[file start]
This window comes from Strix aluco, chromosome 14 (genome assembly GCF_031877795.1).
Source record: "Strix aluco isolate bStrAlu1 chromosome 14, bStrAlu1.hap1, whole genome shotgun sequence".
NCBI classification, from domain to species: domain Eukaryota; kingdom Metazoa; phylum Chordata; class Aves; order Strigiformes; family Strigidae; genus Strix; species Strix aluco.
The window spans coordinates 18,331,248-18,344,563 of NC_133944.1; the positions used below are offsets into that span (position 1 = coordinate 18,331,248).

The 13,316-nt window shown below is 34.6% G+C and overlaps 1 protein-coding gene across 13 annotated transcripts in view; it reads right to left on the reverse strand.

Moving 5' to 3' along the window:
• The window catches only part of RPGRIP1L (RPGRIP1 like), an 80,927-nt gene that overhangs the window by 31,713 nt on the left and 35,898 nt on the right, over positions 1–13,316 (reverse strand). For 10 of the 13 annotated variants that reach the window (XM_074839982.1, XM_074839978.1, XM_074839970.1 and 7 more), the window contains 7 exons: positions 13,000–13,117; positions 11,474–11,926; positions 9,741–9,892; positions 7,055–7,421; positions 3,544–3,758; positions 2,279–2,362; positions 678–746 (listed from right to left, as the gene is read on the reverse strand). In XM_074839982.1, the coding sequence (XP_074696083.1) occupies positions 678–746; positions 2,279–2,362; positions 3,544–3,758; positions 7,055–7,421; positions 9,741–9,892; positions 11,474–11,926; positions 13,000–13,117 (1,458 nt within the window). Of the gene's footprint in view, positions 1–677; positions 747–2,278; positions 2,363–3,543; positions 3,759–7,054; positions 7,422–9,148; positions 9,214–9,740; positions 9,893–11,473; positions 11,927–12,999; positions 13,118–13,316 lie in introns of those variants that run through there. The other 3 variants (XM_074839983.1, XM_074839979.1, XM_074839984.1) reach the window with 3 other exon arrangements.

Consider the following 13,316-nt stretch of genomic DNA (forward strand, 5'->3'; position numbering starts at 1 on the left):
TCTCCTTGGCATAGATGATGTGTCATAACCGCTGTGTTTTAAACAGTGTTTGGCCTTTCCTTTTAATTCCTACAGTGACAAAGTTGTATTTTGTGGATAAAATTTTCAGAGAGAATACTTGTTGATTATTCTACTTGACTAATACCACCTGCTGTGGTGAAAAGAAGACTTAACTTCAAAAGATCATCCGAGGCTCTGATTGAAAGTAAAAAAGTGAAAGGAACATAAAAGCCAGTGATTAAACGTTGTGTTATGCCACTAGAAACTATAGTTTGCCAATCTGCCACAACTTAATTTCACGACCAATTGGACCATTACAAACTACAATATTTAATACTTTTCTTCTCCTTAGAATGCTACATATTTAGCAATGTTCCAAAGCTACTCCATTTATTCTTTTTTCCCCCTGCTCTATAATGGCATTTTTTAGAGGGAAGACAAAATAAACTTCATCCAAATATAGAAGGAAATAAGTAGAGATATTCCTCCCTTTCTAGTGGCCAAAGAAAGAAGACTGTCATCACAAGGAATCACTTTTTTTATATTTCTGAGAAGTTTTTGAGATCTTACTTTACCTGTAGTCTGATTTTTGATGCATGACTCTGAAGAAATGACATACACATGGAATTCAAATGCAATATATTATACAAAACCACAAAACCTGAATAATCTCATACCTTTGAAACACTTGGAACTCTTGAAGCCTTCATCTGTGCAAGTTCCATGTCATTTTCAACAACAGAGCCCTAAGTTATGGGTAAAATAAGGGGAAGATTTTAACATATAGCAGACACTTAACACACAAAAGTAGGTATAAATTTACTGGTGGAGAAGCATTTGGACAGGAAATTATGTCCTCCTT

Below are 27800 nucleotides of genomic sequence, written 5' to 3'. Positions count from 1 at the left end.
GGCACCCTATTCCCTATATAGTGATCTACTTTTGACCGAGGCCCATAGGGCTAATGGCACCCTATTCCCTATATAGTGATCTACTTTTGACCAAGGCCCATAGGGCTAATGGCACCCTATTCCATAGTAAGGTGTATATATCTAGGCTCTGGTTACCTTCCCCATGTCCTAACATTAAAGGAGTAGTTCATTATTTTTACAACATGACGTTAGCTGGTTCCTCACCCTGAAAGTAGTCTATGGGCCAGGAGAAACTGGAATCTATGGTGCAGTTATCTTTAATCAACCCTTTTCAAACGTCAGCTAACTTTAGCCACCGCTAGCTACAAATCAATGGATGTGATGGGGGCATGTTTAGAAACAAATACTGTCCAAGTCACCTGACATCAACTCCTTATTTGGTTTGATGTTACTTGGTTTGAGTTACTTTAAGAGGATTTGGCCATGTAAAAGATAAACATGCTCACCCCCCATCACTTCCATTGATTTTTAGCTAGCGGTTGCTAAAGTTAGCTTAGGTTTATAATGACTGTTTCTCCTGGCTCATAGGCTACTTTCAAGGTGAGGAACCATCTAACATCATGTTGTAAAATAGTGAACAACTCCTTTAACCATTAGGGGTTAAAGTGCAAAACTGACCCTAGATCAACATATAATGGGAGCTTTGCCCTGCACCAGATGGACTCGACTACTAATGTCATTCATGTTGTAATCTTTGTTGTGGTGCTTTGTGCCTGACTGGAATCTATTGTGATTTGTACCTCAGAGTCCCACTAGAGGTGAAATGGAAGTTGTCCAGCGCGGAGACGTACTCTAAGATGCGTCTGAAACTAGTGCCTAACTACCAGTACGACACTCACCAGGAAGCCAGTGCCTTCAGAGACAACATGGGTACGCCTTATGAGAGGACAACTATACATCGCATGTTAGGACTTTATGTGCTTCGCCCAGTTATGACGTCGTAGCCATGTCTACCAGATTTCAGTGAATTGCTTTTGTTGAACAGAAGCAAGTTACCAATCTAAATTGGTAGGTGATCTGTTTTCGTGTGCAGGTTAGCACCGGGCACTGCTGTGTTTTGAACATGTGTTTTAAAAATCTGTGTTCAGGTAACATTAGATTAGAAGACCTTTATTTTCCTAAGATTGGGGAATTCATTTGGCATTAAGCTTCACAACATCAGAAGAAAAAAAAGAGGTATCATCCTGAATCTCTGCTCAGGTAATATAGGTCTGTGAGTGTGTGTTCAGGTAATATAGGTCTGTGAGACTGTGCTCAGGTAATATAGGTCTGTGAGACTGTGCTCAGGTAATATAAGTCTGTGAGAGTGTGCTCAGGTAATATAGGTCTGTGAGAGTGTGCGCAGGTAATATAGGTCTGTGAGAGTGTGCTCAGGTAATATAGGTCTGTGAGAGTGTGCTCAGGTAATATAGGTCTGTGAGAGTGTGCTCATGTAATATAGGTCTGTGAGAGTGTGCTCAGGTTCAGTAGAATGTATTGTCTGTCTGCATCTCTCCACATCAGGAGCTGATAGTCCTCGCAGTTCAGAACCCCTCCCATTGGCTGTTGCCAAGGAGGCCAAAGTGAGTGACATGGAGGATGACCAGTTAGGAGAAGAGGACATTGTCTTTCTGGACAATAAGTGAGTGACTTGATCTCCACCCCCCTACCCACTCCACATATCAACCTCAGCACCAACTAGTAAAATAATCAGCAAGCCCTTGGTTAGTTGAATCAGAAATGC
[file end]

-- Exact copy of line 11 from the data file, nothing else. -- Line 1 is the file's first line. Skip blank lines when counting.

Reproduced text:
GGCACCCTATTCCCTATATAGTGATCTACTTTTGACCGAGGCCCATAGGGCTAATGGCACCCTATTCCCTATATAGTGATCTACTTTTGACCAAGGCCCATAGGGCTAATGGCACCCTATTCCATAGTAAGGTGTATATATCTAGGCTCTGGTTACCTTCCCCATGTCCTAACATTAAAGGAGTAGTTCATTATTTTTACAACATGACGTTAGCTGGTTCCTCACCCTGAAAGTAGTCTATGGGCCAGGAGAAACTGGAATCTATGGTGCAGTTATCTTTAATCAACCCTTTTCAAACGTCAGCTAACTTTAGCCACCGCTAGCTACAAATCAATGGATGTGATGGGGGCATGTTTAGAAACAAATACTGTCCAAGTCACCTGACATCAACTCCTTATTTGGTTTGATGTTACTTGGTTTGAGTTACTTTAAGAGGATTTGGCCATGTAAAAGATAAACATGCTCACCCCCCATCACTTCCATTGATTTTTAGCTAGCGGTTGCTAAAGTTAGCTTAGGTTTATAATGACTGTTTCTCCTGGCTCATAGGCTACTTTCAAGGTGAGGAACCATCTAACATCATGTTGTAAAATAGTGAACAACTCCTTTAACCATTAGGGGTTAAAGTGCAAAACTGACCCTAGATCAACATATAATGGGAGCTTTGCCCTGCACCAGATGGACTCGACTACTAATGTCATTCATGTTGTAATCTTTGTTGTGGTGCTTTGTGCCTGACTGGAATCTATTGTGATTTGTACCTCAGAGTCCCACTAGAGGTGAAATGGAAGTTGTCCAGCGCGGAGACGTACTCTAAGATGCGTCTGAAACTAGTGCCTAACTACCAGTACGACACTCACCAGGAAGCCAGTGCCTTCAGAGACAACATGGGTACGCCTTATGAGAGGACAACTATACATCGCATGTTAGGACTTTATGTGCTTCGCCCAGTTATGACGTCGTAGCCATGTCTACCAGATTTCAGTGAATTGCTTTTGTTGAACAGAAGCAAGTTACCAATCTAAATTGGTAGGTGATCTGTTTTCGTGTGCAGGTTAGCACCGGGCACTGCTGTGTTTTGAACATGTGTTTTAAAAATCTGTGTTCAGGTAACATTAGATTAGAAGACCTTTATTTTCCTAAGATTGGGGAATTCATTTGGCATTAAGCTTCACAACATCAGAAGAAAAAAAAGAGGTATCATCCTGAATCTCTGCTCAGGTAATATAGGTCTGTGAGTGTGTGTTCAGGTAATATAGGTCTGTGAGACTGTGCTCAGGTAATATAGGTCTGTGAGACTGTGCTCAGGTAATATAAGTCTGTGAGAGTGTGCTCAGGTAATATAGGTCTGTGAGAGTGTGCGCAGGTAATATAGGTCTGTGAGAGTGTGCTCAGGTAATATAGGTCTGTGAGAGTGTGCTCAGGTAATATAGGTCTGTGAGAGTGTGCTCATGTAATATAGGTCTGTGAGAGTGTGCTCAGGTTCAGTAGAATGTATTGTCTGTCTGCATCTCTCCACATCAGGAGCTGATAGTCCTCGCAGTTCAGAACCCCTCCCATTGGCTGTTGCCAAGGAGGCCAAAGTGAGTGACATGGAGGATGACCAGTTAGGAGAAGAGGACATTGTCTTTCTGGACAATAAGTGAGTGACTTGATCTCCACCCCCCTACCCACTCCACATATCAACCTCAGCACCAACTAGTAAAATAATCAGCAAGCCCTTGGTTAGTTGAATCAGAAATGC